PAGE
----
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I am currently working on one part of a problem surrounding sections and submanifolds.

Given a real vector bundle $\pi: E\rightarrow M$ of rank k, with a smooth global section $s:M\rightarrow E$, can the section be considered a submanifold of $E$ under its graph parametrization? Namely, for an open set $U\subseteq M$, consider $\Gamma(s)=\{(p,v)\in M\times \mathbb{R}^k|p\in U, v=s(p)\}$, which is a properly embedded m-dimensional submanifold of the product space $M\times \mathbb{R}^k$.

But the vector bundle itself has a local trivialization $h:\pi^{-1}(U)\rightarrow U\times \mathbb{R}^k$ which is a diffeomorphism from its open sets ($\pi^{-1}(U)$) to open sets in the product space($U\times \mathbb{R}^k$). Can one piece together a submanifold of $E$ using these local trivializations?

I am asking all this because, the problem I am working on involves showing that for a compact manifold, where the rank of the bundle is greater than the dimension of the space, has a non-vanishing section. Since the bundle $E$ has dimension $m+k$, and the zero section is a submanifold of dimension $m$, my plan was to try and use transversality to show the two sections can not intersect due to dimensional considerations. Also unclear on where I might use compactness so I'm still struggling.

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  1. Yes. The image of a (sufficiently smooth) section is generally a submanifold. But it might not be nice. Consider the trivial line bundle over the reals, which I'll visualize as $\mathbb R^2$, with projection $(x, y) \mapsto x$. Then a section really is just the graph of a function on the reals. When you think about things like $y = |x|$ and $y = x^3$ and $y = x^{3/2}$, you realize how awkward things can be. You clearly need some smoothness conditions.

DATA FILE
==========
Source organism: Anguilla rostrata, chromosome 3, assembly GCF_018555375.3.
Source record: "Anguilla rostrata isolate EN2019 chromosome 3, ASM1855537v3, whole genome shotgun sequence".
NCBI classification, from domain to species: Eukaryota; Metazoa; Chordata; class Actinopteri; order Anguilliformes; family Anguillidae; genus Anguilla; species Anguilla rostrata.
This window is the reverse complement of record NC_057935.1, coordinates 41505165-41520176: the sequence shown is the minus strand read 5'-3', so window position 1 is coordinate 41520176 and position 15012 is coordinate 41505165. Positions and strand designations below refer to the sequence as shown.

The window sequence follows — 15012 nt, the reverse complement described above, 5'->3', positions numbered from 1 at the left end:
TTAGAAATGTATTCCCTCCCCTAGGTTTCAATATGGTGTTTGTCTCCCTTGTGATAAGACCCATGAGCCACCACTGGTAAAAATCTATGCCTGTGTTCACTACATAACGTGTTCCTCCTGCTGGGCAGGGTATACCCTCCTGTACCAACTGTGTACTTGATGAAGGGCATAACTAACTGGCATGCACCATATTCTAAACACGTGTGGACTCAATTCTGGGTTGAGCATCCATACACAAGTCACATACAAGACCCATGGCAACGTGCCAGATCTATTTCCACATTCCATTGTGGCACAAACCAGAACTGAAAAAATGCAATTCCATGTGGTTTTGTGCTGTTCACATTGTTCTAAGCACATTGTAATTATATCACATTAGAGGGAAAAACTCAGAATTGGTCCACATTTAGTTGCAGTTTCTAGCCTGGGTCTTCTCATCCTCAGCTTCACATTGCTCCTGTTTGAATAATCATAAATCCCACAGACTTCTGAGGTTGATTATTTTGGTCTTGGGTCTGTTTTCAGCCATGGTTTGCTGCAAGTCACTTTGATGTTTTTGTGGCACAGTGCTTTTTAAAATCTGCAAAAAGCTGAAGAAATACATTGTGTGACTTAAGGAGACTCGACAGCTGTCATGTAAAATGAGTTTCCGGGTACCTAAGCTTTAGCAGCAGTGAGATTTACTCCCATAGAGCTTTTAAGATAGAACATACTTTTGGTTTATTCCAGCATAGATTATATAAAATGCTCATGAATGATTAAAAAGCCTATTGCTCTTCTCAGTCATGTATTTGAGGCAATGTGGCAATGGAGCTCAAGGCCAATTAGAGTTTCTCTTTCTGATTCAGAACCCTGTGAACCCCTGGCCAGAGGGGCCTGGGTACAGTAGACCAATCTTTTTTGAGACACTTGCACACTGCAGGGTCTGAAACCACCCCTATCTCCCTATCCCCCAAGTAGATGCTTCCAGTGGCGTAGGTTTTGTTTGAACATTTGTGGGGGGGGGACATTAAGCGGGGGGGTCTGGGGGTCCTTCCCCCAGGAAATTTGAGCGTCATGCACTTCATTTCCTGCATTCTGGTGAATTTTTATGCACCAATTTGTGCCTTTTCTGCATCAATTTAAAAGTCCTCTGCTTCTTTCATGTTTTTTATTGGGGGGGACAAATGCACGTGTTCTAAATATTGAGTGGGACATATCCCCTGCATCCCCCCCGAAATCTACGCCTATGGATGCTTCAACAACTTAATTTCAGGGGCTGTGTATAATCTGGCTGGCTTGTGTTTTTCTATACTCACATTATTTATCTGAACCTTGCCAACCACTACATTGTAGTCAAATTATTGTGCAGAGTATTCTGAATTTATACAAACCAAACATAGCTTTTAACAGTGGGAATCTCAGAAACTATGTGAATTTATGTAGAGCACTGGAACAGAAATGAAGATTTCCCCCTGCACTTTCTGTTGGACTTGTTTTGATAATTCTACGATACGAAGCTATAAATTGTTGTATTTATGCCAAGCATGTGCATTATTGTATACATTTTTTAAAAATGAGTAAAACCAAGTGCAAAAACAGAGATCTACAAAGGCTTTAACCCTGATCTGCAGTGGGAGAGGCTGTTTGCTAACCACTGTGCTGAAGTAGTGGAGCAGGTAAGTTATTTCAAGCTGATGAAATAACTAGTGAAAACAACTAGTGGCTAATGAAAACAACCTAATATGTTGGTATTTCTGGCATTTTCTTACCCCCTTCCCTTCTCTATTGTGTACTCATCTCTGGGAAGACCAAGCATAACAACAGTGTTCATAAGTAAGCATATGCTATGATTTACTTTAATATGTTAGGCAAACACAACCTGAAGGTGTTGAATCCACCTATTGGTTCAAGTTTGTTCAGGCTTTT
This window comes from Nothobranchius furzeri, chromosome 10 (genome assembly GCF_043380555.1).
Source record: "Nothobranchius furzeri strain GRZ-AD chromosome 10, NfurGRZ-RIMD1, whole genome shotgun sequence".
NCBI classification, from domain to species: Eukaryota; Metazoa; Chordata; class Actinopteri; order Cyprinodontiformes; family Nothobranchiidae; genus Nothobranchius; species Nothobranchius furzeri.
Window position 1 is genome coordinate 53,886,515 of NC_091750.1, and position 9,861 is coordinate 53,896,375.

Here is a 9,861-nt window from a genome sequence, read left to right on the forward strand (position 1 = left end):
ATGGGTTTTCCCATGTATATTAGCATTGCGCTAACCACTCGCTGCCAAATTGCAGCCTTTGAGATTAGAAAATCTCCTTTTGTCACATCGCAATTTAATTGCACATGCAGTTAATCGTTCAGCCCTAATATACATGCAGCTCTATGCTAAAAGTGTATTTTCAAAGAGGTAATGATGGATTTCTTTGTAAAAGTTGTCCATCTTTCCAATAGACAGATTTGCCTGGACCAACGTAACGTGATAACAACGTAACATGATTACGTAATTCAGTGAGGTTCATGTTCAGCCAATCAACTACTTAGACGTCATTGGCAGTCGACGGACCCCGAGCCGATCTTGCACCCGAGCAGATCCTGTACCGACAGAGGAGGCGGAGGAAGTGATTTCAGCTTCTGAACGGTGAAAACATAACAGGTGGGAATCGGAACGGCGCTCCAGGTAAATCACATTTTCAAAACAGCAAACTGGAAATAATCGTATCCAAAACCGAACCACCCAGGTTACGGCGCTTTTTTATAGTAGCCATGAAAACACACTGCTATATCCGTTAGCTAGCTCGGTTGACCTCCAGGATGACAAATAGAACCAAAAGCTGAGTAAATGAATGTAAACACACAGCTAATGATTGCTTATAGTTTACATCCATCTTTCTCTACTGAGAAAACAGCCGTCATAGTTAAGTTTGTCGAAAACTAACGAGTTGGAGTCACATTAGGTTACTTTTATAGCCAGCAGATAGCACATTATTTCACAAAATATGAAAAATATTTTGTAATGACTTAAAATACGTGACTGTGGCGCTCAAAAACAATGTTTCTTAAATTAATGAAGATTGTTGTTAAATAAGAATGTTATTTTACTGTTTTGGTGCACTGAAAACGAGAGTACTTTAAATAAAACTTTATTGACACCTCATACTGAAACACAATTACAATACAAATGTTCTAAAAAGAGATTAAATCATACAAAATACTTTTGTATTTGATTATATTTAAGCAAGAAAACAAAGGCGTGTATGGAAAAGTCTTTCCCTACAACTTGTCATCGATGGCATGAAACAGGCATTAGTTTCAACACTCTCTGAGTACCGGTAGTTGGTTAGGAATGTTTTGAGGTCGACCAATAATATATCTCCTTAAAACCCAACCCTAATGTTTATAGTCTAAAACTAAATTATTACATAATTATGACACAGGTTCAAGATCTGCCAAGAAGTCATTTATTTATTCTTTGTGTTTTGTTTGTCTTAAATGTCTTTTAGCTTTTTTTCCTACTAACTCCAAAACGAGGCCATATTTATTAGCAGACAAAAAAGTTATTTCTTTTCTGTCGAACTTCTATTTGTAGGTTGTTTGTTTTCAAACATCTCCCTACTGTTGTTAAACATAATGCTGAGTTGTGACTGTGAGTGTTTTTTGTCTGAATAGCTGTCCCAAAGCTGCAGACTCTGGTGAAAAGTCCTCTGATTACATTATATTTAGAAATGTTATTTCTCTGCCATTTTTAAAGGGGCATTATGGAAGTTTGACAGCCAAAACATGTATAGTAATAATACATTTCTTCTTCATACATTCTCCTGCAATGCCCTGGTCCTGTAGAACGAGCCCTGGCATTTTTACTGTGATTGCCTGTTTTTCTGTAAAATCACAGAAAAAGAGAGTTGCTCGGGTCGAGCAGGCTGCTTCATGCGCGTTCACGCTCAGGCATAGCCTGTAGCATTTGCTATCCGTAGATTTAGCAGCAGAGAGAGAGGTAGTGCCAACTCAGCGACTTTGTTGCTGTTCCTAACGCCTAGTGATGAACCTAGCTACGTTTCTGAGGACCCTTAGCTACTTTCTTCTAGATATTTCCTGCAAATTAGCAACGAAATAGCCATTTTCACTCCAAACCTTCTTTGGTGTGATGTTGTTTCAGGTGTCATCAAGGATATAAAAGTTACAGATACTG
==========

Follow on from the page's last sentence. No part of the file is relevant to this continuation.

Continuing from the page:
2. Your proof sounds as if it's headed in exactly the right direction. There's a small difficulty: if you start wtih the zero-section, $z$, and another section, $s$, and make them transverse by adjusting $s$, will the perturbed $s$ still be a section? The perturbation might move it so that more than one point of the image of $s$ happens to lie in a single fiber. Back to the trivial $R^2 \to R$ example: suppose we have the section $s(x) = x^{(1/3)}$, i.e., $x = y^3$. You can perturb that to $x = y^3 - \epsilon y$, and now it's no longer a section.

So you need to apply transversality to a fiber-by-fiber perturbation; that may take a little more work (or not...I haven't done this in 30 years!)

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  • $\begingroup$ Why would $x=y^3-\epsilon y$ not be a section in the above case? Is it because composing the the projection map with this function is not the identity on that fibre (due to the graph intersecting the x-axis multiple times)? $\endgroup$ – user90242 Jan 21 '14 at 1:59
  • $\begingroup$ right: if you graph y = x^3 - x, the $x$-axis intersects the graph at $x =-1, 0, 1$; rotate that 90 degrees, and you have the situation I described. (The epsilon is in there to show that you can get this problem with a small perturbation). $\endgroup$ – John Hughes Jan 21 '14 at 2:39
  • $\begingroup$ Additionally, can this be given as a submanifold of a non-trivial bundle? In my case, smoothness is assumed. $\endgroup$ – user90242 Jan 21 '14 at 2:56
  • $\begingroup$ I don't understand your question; certainly you can embed the key features of what I described into a nontrivial bundle -- the problem I described was purely local. $\endgroup$ – John Hughes Jan 21 '14 at 4:24

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